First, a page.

Language and the use of words can be more powerful than any weapon of mass destruction.
“Wordsmithing” in the wrong hands can bring on a plague of violence and destruction biblical in proportions. And this brings us to the current widest widely use of the word “anti-Semitism.”
Donald Trump, a master of obfuscation and prevarication, in order to gin up his evangelical support, signed an executive order on Dec. 11 titled “Executive Order on Combating Anti-Semitism.” Despite its humanistic title, this order does not combat anti-Semitism. It is merely meant to throttle free speech concerning human rights issues in Israel and many individuals, including Jews, have concerns about it.
In a recent opinion piece in The Guardian, Kenneth Stern, the director of the Bard Center for the Study of Hate, wrote, “[Anti-Semitism] was never intended to be a campus hate speech code, but that’s what Donald Trump’s executive order accomplished this week. This order is an attack on academic freedom and free speech, and will harm not only pro-Palestinian advocates, but also Jewish students and faculty, and the academy itself.”
Fifteen years prior to writing his piece in The Guardian, Stern – considered an expert on the topic – drafted a working definition of anti-Semitism for the American Jewish Committee.
It is usually a “third rail” in domestic political discourse for non-Jews to analyze the use of the word “anti-Semitism” in America. But the intentional division of the many and varied identities in this country is now reaching a critical point and the weaponizing of language by demagogues like Donald Trump is throwing fuel on the fire.
Language is generally considered to be a convention, where those who communicate understand a word or phrase to have a commonly understood meaning. And in this sense, anti-Semitism is generally understood in America to mean hostility to or prejudice against Jews.
However, most dictionaries tell us that Semites are not solely Jews, but any of “a number of peoples of ancient southwestern Asia including the Akkadians, Phoenicians, Hebrews and Arabs.” This has been a working definition since 1848.
Donald Trump is not so concerned with the protection of Jews as he claimed when signing this order. He is more concerned with the division of Americans into “us” and “them.” It is convenient for him to weaponize the term “anti-Semitism” in order to demonize the supporters of other Semitic people, such as Palestinians, who criticize the actions of the government of Israel. This is a distortion of cultural identity in order to curb the freedom of political speech, the aim of which is to homogenize America into a white Christian nation.
Joining the ranks of those who want to divide this nation in order homogenize it are bigoted religious leaders like Robert Jeffress, senior pastor of First Baptist Church, Dallas, and the Rev. John C. Hagee, founder of Cornerstone Church in San Antonio, who is known for his end-times preaching. Despite their histories of religious intolerance, both of these vendors of religious hate were guests at the White House’s Hanukkah party, which took place after the signing ceremony for the executive order. Jeffress is known for postulating that Jews and other non-Christians are destined for hell while Hagee has called Hitler a “half-breed Jew” who was a “hunter” fulfilling God’s will. Can we really believe that Trump is concerned with hate speech when he pals around with people like Jeffress and Hagee? Can we believe he wants to stamp out hate speech when he has said there were “very fine people” protesting in Charlottesville, Va., by torchlight shouting “Jews shall not replace us”?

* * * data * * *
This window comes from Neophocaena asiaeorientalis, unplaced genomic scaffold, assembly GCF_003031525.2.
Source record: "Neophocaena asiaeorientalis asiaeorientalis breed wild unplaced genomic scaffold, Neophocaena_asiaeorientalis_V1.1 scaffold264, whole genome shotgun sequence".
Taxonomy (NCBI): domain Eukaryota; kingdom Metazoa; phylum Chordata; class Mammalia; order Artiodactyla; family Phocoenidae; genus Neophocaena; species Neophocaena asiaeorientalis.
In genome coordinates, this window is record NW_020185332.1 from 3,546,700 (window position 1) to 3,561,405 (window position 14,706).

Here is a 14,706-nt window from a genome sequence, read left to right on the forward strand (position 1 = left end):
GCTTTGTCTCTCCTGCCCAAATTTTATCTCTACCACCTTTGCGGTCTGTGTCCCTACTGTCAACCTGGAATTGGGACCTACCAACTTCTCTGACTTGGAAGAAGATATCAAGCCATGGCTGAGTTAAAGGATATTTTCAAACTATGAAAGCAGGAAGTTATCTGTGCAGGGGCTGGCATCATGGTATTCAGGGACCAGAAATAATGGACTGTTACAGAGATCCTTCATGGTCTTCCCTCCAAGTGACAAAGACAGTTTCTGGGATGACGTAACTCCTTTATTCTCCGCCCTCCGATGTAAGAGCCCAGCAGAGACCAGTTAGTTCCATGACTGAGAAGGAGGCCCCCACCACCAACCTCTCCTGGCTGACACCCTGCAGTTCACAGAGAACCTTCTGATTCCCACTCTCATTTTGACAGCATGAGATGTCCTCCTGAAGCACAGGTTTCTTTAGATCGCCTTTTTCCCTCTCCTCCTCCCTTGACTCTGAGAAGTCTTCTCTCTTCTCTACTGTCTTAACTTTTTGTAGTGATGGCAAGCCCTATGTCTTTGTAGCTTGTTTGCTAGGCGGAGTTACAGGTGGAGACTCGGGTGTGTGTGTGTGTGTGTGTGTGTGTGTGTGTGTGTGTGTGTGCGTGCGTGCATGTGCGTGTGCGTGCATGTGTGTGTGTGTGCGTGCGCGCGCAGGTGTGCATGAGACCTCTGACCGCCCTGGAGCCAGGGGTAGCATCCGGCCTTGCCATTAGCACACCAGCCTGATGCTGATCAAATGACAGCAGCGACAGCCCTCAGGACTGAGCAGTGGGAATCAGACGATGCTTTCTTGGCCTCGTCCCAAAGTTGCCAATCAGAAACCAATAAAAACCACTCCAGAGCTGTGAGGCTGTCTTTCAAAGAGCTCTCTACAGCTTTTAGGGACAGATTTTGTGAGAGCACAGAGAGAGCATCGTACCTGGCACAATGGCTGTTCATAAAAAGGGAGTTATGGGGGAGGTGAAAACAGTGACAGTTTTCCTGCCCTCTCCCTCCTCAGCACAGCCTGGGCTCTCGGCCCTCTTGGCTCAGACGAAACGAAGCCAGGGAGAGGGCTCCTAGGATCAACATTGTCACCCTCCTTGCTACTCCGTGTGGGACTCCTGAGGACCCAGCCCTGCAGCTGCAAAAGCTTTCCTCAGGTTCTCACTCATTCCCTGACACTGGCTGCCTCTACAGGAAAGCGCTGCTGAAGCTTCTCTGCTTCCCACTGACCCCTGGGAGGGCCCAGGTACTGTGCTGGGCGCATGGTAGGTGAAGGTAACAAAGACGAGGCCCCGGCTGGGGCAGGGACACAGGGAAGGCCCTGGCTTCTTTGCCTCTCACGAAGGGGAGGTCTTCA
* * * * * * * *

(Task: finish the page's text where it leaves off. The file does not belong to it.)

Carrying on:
America, in a sense, is a small village where we all drink from a common well of democracy that springs from mutual respect and the common good. Trump and his minions are poisoning that well with the toxic wordsmithing of hate speech. He schemes to turn this country into a white Christian monolith, while falsely accusing the intended victims of his bigotry of being the perpetrators of villainy.
If we, as Americans, are concerned about injustices towards Semitic people, we should approach it in terms of all Semitic people, including the descendants of the Akkadians, Phoenicians, Hebrews and Arabs. These times are telling as to who the American people are and what they stand for. And while actions speak louder than words, the words we use have a lot to say about us as well. We should not allow legitimate criticism to be muted by those falsely claiming to muzzle hate speech.
Oscar H. Blayton is a former Marine Corps combat pilot and human rights activist who practices law in Virginia.